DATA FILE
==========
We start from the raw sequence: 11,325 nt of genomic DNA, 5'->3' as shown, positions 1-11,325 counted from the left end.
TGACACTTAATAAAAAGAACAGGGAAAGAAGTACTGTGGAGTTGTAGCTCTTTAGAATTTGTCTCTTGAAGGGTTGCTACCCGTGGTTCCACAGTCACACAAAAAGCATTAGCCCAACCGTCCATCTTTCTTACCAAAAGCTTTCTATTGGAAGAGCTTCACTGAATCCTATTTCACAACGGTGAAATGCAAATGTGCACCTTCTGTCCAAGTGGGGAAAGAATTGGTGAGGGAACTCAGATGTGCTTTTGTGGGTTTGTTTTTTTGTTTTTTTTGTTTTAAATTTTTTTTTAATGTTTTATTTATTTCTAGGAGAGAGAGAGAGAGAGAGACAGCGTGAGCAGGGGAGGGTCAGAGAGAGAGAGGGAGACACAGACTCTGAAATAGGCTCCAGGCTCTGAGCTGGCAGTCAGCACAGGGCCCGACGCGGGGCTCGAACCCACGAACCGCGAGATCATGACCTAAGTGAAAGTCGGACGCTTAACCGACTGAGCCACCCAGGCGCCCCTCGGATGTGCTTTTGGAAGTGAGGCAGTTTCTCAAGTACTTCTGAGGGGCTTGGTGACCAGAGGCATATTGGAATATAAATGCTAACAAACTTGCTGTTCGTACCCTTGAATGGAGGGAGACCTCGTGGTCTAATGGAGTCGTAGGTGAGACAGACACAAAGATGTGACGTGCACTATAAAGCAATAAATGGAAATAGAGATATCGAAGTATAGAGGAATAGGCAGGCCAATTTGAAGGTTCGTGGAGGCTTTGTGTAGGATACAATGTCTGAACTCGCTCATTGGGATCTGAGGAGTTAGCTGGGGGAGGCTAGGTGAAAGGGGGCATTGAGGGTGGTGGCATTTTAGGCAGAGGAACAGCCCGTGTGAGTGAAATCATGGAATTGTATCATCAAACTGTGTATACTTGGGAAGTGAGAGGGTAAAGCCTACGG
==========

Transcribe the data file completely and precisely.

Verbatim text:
We start from the raw sequence: 11,325 nt of genomic DNA, 5'->3' as shown, positions 1-11,325 counted from the left end.
TGACACTTAATAAAAAGAACAGGGAAAGAAGTACTGTGGAGTTGTAGCTCTTTAGAATTTGTCTCTTGAAGGGTTGCTACCCGTGGTTCCACAGTCACACAAAAAGCATTAGCCCAACCGTCCATCTTTCTTACCAAAAGCTTTCTATTGGAAGAGCTTCACTGAATCCTATTTCACAACGGTGAAATGCAAATGTGCACCTTCTGTCCAAGTGGGGAAAGAATTGGTGAGGGAACTCAGATGTGCTTTTGTGGGTTTGTTTTTTTGTTTTTTTTGTTTTAAATTTTTTTTTAATGTTTTATTTATTTCTAGGAGAGAGAGAGAGAGAGAGACAGCGTGAGCAGGGGAGGGTCAGAGAGAGAGAGGGAGACACAGACTCTGAAATAGGCTCCAGGCTCTGAGCTGGCAGTCAGCACAGGGCCCGACGCGGGGCTCGAACCCACGAACCGCGAGATCATGACCTAAGTGAAAGTCGGACGCTTAACCGACTGAGCCACCCAGGCGCCCCTCGGATGTGCTTTTGGAAGTGAGGCAGTTTCTCAAGTACTTCTGAGGGGCTTGGTGACCAGAGGCATATTGGAATATAAATGCTAACAAACTTGCTGTTCGTACCCTTGAATGGAGGGAGACCTCGTGGTCTAATGGAGTCGTAGGTGAGACAGACACAAAGATGTGACGTGCACTATAAAGCAATAAATGGAAATAGAGATATCGAAGTATAGAGGAATAGGCAGGCCAATTTGAAGGTTCGTGGAGGCTTTGTGTAGGATACAATGTCTGAACTCGCTCATTGGGATCTGAGGAGTTAGCTGGGGGAGGCTAGGTGAAAGGGGGCATTGAGGGTGGTGGCATTTTAGGCAGAGGAACAGCCCGTGTGAGTGAAATCATGGAATTGTATCATCAAACTGTGTATACTTGGGAAGTGAGAGGGTAAAGCCTACGG